By Siobhan Dolan, Viva! PR Manager

Image courtesy of Pixabay

Image courtesy of Pixabay

Recent years have seen record numbers of people switching to a plant-based diet and already in 2020 over 380,000 people have pledged to go vegan by signing up to Veganuary.

The main reasons for switching to veganism are opposition to animal suffering, the detrimental environmental impact of animal agriculture and the significant health benefits. Each of these reasons are issues in their own right, however this article will summarise the overwhelming health benefits that veganism can have.

A healthy, varied vegan diet is based on fruit and vegetables, wholegrains, pulses (lentils, beans, soya, chickpeas), nuts and seeds (with the obligate addition of a vitamin B12 supplement). There are endless combinations, exciting ingredients and new flavours to explore when animal products aren’t the main focus of a meal.

National and international health institutions such as British and American Dietetic Associations and World Health Organisation agree that a vegan diet is not only healthy but can help prevent and treat a number of diseases including obesity, diabetes, heart disease and some cancers.

Vegans often fare better than meat-eaters in terms of nutrient intake. In one of the most recent studies, vegan, vegetarian, semi-vegetarian, pescaterian and omnivore (meat-eating) diets were compared. Vegans received the highest score on the healthy eating scale and had the healthiest weight among all groups. In general, vegans have a lower fat intake (especially unhealthy saturated fat), and a higher intake of fibre and many essential vitamins and minerals, which helps to maintain a healthy weight!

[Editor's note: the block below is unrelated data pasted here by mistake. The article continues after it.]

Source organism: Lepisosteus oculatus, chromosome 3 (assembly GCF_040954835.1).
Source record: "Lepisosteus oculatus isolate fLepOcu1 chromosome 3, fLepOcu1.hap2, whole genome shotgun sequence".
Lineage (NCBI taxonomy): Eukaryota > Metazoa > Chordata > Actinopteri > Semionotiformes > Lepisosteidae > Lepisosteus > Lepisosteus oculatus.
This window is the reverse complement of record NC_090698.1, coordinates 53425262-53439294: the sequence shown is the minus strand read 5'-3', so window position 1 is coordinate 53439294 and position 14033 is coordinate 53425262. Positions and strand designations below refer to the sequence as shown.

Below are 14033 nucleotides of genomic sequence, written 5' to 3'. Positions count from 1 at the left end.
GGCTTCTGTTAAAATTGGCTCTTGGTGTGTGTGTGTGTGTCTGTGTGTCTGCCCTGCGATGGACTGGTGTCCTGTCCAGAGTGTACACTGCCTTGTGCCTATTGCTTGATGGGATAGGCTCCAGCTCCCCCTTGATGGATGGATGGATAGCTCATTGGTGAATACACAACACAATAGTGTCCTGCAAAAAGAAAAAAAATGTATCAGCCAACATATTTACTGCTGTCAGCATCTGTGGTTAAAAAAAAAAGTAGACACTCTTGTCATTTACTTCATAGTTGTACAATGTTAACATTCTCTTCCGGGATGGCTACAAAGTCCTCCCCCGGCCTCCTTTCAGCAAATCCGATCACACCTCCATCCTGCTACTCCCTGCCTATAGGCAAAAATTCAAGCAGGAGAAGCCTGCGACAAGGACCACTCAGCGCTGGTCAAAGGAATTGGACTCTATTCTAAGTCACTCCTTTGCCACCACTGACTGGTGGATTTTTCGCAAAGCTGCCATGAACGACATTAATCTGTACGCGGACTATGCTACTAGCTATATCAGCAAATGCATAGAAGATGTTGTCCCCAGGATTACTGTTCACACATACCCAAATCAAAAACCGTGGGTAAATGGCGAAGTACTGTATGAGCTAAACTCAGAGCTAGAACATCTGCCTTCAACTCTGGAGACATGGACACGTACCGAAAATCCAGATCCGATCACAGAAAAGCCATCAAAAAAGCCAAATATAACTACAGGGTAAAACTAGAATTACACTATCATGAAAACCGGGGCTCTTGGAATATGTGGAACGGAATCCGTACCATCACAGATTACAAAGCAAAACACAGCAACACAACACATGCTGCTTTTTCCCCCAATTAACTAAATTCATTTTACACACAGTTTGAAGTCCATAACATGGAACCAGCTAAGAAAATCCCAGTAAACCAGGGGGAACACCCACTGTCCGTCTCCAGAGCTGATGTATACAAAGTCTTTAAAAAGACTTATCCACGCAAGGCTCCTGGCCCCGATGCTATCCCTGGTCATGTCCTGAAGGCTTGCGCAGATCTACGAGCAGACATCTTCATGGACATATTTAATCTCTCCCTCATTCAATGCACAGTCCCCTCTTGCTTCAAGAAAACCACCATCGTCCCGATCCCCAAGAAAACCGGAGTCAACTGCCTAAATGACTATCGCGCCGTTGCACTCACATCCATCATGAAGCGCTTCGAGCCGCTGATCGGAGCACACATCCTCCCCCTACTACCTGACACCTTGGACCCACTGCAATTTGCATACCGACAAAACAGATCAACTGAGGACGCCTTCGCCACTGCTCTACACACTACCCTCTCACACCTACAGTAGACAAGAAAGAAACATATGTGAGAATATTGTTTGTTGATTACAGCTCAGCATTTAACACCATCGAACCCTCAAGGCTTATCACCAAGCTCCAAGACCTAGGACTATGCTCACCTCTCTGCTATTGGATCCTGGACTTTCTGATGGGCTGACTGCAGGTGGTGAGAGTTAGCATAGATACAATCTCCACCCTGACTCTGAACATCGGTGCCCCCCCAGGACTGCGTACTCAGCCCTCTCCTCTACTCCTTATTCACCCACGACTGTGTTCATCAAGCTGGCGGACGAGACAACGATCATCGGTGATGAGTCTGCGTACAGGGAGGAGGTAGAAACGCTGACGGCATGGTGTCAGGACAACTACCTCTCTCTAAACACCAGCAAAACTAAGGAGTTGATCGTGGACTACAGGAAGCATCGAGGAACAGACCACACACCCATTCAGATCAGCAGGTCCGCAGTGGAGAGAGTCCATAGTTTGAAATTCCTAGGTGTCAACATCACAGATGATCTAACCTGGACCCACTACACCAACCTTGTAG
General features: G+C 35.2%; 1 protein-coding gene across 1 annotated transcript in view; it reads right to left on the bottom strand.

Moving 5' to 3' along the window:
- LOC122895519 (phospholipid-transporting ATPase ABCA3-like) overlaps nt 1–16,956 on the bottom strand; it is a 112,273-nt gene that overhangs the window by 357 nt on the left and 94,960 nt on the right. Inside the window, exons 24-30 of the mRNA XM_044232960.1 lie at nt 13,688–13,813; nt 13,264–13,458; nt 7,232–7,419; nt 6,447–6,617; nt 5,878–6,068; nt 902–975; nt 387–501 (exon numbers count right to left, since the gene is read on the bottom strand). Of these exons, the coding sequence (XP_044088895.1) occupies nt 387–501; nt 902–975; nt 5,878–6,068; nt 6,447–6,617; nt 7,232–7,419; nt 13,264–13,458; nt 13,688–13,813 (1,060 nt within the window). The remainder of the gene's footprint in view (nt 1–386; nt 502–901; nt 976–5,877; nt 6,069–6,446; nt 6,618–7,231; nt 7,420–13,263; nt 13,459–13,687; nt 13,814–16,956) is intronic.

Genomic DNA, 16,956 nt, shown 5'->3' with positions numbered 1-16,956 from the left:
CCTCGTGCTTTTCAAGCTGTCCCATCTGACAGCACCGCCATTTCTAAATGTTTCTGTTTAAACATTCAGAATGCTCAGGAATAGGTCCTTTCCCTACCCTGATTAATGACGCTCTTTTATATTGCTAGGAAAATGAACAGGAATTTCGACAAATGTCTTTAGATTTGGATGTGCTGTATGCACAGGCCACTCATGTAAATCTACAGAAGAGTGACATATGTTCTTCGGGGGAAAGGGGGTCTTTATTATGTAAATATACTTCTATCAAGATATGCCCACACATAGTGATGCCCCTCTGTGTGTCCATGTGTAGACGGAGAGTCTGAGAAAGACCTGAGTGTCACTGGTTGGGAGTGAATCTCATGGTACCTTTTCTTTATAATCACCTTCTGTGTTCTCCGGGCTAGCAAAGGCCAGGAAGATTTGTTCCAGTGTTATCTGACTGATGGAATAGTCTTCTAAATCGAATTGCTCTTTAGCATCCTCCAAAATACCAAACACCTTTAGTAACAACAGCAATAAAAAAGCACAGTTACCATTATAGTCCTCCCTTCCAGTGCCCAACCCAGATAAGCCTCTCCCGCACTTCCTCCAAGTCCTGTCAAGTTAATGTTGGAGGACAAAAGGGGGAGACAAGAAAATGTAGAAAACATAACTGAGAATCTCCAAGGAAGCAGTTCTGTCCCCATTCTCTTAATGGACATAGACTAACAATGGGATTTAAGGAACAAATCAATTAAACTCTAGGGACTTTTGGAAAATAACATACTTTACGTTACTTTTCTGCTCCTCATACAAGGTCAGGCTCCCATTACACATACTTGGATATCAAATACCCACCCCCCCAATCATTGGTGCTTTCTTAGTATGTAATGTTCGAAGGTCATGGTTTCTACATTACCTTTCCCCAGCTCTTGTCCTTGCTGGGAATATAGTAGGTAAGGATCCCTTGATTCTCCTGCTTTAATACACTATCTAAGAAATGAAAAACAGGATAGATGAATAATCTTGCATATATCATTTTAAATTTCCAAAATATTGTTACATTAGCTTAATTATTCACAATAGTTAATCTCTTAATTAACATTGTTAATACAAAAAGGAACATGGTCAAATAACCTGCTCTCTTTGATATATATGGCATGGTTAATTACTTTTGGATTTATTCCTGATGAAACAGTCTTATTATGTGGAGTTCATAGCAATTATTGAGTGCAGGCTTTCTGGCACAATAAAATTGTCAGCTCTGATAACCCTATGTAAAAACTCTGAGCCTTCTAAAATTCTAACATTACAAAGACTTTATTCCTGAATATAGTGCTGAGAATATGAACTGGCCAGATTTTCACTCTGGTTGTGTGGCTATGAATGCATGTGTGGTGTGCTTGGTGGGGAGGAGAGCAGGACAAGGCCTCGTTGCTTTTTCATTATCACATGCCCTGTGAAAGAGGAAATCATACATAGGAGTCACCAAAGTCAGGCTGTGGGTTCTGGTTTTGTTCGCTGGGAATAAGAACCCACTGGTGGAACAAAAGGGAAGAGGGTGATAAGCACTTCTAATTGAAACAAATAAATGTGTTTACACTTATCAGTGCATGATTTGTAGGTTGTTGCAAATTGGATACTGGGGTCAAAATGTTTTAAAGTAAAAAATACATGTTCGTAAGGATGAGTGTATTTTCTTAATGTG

Mental health and cognition are affected by countless factors but diet choices can often help achieve a difference or lower the risk of problems. A plant-based diet that’s naturally high in antioxidants, fibre and low in saturated fats may help lower the risk of cognitive decline and neurodegenerative diseases, including dementia, Alzheimer’s and Parkinson’s disease.

In a nutshell (no pun intended), veganism offers a world of feel good food which is accessible for everyone from all walks of life and backgrounds. A vegan diet offers a kinder, more compassionate lifestyle and vegans often report a boost in general wellbeing after ditching animal products.

As the research shows, the human body is adapted to function best and thrive on plant foods. As the vegan movement grows, so does the range of vegan food available and the recognition of the lifestyle by many experts. If you haven’t already, check out the ground-breaking Netflix documentary Game Changers and read Viva!Health’s The Incredible Vegan Health Report which details all the information from this article and more: There’s never been a better time to try veganism – go on, you know you want to.

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